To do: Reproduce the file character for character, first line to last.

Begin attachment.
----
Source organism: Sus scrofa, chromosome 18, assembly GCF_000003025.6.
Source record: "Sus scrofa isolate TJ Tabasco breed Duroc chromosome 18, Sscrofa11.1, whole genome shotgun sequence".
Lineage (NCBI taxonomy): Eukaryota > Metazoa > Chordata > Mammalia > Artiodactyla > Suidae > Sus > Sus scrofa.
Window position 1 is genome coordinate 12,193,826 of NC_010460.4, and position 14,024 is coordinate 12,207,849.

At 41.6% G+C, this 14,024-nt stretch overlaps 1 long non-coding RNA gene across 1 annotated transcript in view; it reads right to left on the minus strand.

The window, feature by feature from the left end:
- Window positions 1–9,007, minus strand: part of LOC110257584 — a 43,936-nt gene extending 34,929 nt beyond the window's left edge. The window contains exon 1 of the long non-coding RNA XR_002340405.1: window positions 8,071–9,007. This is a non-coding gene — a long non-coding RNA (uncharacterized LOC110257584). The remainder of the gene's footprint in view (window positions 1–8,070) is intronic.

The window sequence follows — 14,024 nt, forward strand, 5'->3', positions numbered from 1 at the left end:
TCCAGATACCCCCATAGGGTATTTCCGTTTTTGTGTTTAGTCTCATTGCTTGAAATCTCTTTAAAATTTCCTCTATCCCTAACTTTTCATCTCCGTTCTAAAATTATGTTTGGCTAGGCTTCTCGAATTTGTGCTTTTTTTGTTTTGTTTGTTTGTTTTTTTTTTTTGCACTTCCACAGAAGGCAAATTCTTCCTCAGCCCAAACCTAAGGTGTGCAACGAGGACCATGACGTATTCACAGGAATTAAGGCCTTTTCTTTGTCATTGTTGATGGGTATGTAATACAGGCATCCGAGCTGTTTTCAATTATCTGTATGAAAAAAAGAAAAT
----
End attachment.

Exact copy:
Source organism: Sus scrofa, chromosome 18, assembly GCF_000003025.6.
Source record: "Sus scrofa isolate TJ Tabasco breed Duroc chromosome 18, Sscrofa11.1, whole genome shotgun sequence".
Lineage (NCBI taxonomy): Eukaryota > Metazoa > Chordata > Mammalia > Artiodactyla > Suidae > Sus > Sus scrofa.
Window position 1 is genome coordinate 12,193,826 of NC_010460.4, and position 14,024 is coordinate 12,207,849.

At 41.6% G+C, this 14,024-nt stretch overlaps 1 long non-coding RNA gene across 1 annotated transcript in view; it reads right to left on the minus strand.

The window, feature by feature from the left end:
- Window positions 1–9,007, minus strand: part of LOC110257584 — a 43,936-nt gene extending 34,929 nt beyond the window's left edge. The window contains exon 1 of the long non-coding RNA XR_002340405.1: window positions 8,071–9,007. This is a non-coding gene — a long non-coding RNA (uncharacterized LOC110257584). The remainder of the gene's footprint in view (window positions 1–8,070) is intronic.

The window sequence follows — 14,024 nt, forward strand, 5'->3', positions numbered from 1 at the left end:
TCCAGATACCCCCATAGGGTATTTCCGTTTTTGTGTTTAGTCTCATTGCTTGAAATCTCTTTAAAATTTCCTCTATCCCTAACTTTTCATCTCCGTTCTAAAATTATGTTTGGCTAGGCTTCTCGAATTTGTGCTTTTTTTGTTTTGTTTGTTTGTTTTTTTTTTTTGCACTTCCACAGAAGGCAAATTCTTCCTCAGCCCAAACCTAAGGTGTGCAACGAGGACCATGACGTATTCACAGGAATTAAGGCCTTTTCTTTGTCATTGTTGATGGGTATGTAATACAGGCATCCGAGCTGTTTTCAATTATCTGTATGAAAAAAAGAAAAT